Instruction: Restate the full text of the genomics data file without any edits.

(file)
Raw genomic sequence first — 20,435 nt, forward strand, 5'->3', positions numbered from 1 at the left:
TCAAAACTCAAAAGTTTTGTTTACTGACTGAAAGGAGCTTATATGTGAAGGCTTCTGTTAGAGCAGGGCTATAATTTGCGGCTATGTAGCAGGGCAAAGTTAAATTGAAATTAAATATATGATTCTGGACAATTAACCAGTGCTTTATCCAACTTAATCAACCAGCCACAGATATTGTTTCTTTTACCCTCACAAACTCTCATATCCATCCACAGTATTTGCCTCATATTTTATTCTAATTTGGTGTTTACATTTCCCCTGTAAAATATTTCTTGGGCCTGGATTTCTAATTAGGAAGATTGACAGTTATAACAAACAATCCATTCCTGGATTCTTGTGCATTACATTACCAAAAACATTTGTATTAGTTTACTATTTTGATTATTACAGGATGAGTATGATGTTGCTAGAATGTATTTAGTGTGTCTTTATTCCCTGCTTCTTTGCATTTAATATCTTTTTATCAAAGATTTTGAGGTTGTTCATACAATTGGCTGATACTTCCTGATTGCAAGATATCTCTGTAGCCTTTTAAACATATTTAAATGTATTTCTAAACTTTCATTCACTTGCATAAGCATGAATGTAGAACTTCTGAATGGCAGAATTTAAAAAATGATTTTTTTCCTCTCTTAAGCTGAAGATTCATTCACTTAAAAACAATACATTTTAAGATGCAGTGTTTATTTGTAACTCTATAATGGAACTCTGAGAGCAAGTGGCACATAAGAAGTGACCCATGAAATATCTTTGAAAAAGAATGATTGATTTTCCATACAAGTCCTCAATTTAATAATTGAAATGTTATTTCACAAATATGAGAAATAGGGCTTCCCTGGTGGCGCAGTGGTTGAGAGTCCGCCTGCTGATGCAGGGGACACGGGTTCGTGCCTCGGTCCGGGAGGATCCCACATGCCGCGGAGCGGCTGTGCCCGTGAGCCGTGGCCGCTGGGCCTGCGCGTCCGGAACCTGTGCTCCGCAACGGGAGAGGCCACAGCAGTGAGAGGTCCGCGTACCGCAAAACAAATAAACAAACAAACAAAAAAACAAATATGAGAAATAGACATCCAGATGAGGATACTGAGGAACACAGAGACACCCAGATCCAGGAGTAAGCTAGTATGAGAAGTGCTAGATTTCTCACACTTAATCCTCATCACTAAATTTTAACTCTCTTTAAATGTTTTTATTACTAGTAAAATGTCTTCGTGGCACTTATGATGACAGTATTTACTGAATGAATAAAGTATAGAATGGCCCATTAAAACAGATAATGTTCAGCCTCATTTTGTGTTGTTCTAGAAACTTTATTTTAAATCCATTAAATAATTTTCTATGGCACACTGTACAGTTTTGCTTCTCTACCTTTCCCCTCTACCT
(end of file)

Raw genomic sequence first — 20,435 nt, forward strand, 5'->3', positions numbered from 1 at the left:
TCAAAACTCAAAAGTTTTGTTTACTGACTGAAAGGAGCTTATATGTGAAGGCTTCTGTTAGAGCAGGGCTATAATTTGCGGCTATGTAGCAGGGCAAAGTTAAATTGAAATTAAATATATGATTCTGGACAATTAACCAGTGCTTTATCCAACTTAATCAACCAGCCACAGATATTGTTTCTTTTACCCTCACAAACTCTCATATCCATCCACAGTATTTGCCTCATATTTTATTCTAATTTGGTGTTTACATTTCCCCTGTAAAATATTTCTTGGGCCTGGATTTCTAATTAGGAAGATTGACAGTTATAACAAACAATCCATTCCTGGATTCTTGTGCATTACATTACCAAAAACATTTGTATTAGTTTACTATTTTGATTATTACAGGATGAGTATGATGTTGCTAGAATGTATTTAGTGTGTCTTTATTCCCTGCTTCTTTGCATTTAATATCTTTTTATCAAAGATTTTGAGGTTGTTCATACAATTGGCTGATACTTCCTGATTGCAAGATATCTCTGTAGCCTTTTAAACATATTTAAATGTATTTCTAAACTTTCATTCACTTGCATAAGCATGAATGTAGAACTTCTGAATGGCAGAATTTAAAAAATGATTTTTTTCCTCTCTTAAGCTGAAGATTCATTCACTTAAAAACAATACATTTTAAGATGCAGTGTTTATTTGTAACTCTATAATGGAACTCTGAGAGCAAGTGGCACATAAGAAGTGACCCATGAAATATCTTTGAAAAAGAATGATTGATTTTCCATACAAGTCCTCAATTTAATAATTGAAATGTTATTTCACAAATATGAGAAATAGGGCTTCCCTGGTGGCGCAGTGGTTGAGAGTCCGCCTGCTGATGCAGGGGACACGGGTTCGTGCCTCGGTCCGGGAGGATCCCACATGCCGCGGAGCGGCTGTGCCCGTGAGCCGTGGCCGCTGGGCCTGCGCGTCCGGAACCTGTGCTCCGCAACGGGAGAGGCCACAGCAGTGAGAGGTCCGCGTACCGCAAAACAAATAAACAAACAAACAAAAAAACAAATATGAGAAATAGACATCCAGATGAGGATACTGAGGAACACAGAGACACCCAGATCCAGGAGTAAGCTAGTATGAGAAGTGCTAGATTTCTCACACTTAATCCTCATCACTAAATTTTAACTCTCTTTAAATGTTTTTATTACTAGTAAAATGTCTTCGTGGCACTTATGATGACAGTATTTACTGAATGAATAAAGTATAGAATGGCCCATTAAAACAGATAATGTTCAGCCTCATTTTGTGTTGTTCTAGAAACTTTATTTTAAATCCATTAAATAATTTTCTATGGCACACTGTACAGTTTTGCTTCTCTACCTTTCCCCTCTACCT